Borkhataria, R. R., J. A. Collazo, and M. J. Groom. 2006. Additive effects of vertebrate predators on insects in a Puerto Rican coffee plantation. Ecological Applications 16:696-703.
The authors used an exclosure study to see if birds and lizards had an impact on the abundance of insects in a shade coffee plantation, in particular two that damage coffee (the coffee leafminer and flatid planthopper). When birds or birds and lizards were excluded, the abundance of larger insects increased. In particular, planthoppers increased greatly when birds were unable to prey upon them. The leafminers, which are serious pests of coffee and are small insects, increased if lizards were not able to prey on them.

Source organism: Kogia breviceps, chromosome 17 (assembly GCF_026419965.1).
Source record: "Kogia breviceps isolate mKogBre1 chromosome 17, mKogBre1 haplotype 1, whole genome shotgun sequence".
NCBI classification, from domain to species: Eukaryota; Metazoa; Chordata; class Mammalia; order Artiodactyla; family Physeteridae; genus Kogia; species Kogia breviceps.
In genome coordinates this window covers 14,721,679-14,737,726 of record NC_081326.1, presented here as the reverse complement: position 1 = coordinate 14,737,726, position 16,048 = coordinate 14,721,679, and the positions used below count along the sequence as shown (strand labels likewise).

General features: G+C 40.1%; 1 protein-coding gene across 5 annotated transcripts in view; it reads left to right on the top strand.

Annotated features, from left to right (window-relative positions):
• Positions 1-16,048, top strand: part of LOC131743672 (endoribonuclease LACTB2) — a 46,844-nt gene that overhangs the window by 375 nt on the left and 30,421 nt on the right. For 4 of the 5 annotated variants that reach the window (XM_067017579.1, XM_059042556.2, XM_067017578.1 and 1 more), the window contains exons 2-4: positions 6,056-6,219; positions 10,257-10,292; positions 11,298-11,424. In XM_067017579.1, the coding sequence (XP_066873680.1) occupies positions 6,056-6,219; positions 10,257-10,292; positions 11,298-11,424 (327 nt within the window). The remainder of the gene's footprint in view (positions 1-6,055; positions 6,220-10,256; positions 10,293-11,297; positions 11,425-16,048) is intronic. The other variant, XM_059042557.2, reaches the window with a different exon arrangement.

This study indicates that birds and lizards (which the senior author found more abundant in shade coffee than sun coffee in Puerto Rico, presented in her Masters’s thesis) may help control the numbers of some coffee pests in shade plantations. Another important finding is that neither birds nor lizards interfered with the numbers of other natural insect enemies of coffee pests, parasitoid wasps.